Page 25 tells us, “There is a solution. Almost none of us liked the self-searching, the leveling of our pride, the confession of shortcomings, which the process requires for its successful consummation. But we saw that it really worked in others, and we had come to believe in the hopelessness and futility of life as we had been living it. When, therefore, we were approached by those in whom the problem had been solved, there was nothing left for us but to pick up the simple kit of spiritual tools laid at out feet. We have found much of heaven and we have been rocketed into a fourth dimension of existence of which we had not even dreamed.”
This “fourth dimension”, which we find out in the 10th Step is the “world of the Spirit”, takes us beyond the physically, mental, and emotional dimensions of life – and eliminates the selfishness (ego) of the “spiritual malady.” The term “spiritual malady” does not mean that our “spirit” is sick. It simply means we are spiritually blocked off from the Power of God, which enables us to remain sober, happy, joyous, and free.
To conclude, it’s not my body – my allergic reaction to alcohol – that’s going to take me back to drinking. It’s really not my mind – the mental obsession – that is the underlying root of what will take me back to drinking. It’s the “spiritual malady”, as manifested by my EGO (selfishness-self-centeredness), that can eventually lead me back to drinking or sometimes even suicide.
On pages 14 and 15 Bill W. writes, “For if an alcoholic failed to perfect and enlarge his spiritual life through work and self-sacrifice for others, he could not survive the certain trials and low spots ahead. If he did not work, he would surely drink again, and if he drank, he would surely die. Then faith would be dead indeed. With us it is just like that.”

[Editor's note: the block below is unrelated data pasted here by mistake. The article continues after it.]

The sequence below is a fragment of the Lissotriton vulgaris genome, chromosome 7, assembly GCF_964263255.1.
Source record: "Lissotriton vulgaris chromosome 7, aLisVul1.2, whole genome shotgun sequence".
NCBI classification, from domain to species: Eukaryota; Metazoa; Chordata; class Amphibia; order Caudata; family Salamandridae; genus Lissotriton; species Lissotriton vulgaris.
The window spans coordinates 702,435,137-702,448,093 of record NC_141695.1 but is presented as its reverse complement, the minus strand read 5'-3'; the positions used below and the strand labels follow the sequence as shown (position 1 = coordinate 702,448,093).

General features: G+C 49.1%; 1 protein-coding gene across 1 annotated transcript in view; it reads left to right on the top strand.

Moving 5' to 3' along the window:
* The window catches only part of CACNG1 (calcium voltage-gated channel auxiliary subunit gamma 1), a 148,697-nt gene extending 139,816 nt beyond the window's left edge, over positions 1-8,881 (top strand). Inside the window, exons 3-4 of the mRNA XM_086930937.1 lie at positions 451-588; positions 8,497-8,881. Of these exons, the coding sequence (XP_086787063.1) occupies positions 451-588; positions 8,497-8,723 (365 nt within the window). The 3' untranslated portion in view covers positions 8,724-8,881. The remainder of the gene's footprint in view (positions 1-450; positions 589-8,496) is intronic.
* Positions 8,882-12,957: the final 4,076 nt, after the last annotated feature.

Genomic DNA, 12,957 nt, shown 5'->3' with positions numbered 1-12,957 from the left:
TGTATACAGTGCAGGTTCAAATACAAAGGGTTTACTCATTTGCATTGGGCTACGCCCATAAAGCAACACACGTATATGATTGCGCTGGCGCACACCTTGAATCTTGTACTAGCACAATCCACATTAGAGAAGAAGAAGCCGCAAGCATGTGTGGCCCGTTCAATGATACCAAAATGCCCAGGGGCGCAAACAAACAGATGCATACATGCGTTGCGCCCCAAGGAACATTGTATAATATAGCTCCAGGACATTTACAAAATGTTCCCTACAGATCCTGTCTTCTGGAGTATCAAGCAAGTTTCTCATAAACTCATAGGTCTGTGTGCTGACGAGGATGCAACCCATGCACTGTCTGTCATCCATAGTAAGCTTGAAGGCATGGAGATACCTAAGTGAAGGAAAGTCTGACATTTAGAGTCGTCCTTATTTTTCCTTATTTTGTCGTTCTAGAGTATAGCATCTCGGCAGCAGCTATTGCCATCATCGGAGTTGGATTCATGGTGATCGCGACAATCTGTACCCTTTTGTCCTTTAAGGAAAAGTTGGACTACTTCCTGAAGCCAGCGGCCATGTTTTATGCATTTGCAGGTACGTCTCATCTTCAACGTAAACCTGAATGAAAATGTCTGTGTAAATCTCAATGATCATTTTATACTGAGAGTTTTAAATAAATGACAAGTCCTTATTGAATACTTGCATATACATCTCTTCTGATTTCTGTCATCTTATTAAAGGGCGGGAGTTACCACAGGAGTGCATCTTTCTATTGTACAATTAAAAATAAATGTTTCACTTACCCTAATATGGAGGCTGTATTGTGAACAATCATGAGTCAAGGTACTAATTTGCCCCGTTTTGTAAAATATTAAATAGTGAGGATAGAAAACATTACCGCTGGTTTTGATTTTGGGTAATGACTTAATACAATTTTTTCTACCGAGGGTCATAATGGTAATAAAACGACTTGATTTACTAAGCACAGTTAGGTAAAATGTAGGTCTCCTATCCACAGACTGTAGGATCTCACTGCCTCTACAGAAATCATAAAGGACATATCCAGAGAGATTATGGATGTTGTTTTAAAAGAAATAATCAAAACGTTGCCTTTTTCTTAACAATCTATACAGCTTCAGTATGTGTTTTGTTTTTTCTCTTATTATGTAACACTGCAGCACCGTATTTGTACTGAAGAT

Thankfully, the “spiritual malady” is no longer a “missing piece” of Step One for me. It is a reality of my powerlessness and unmanageability and enables me to see why I so desperately need to seek a Power Greater than myself. And unless this malady is recognized, and a course of action (the Twelve Steps) is taken to enable God to remove it, the root of our alcoholic illness can lie dormant and burn us when we least expect it.
being restless, irritable, and discontented (page xxvi),
having trouble with personal relationships,
not being able to control our emotional natures,
being a prey to (or suffering from) misery and depression,
not being able to make a living (or a happy and successful life),
having feelings of uselessness,
being full of fear,
inability to be of real help to other people (page 52),
being like "the actor who wants to run the whole show" (pages 60-61),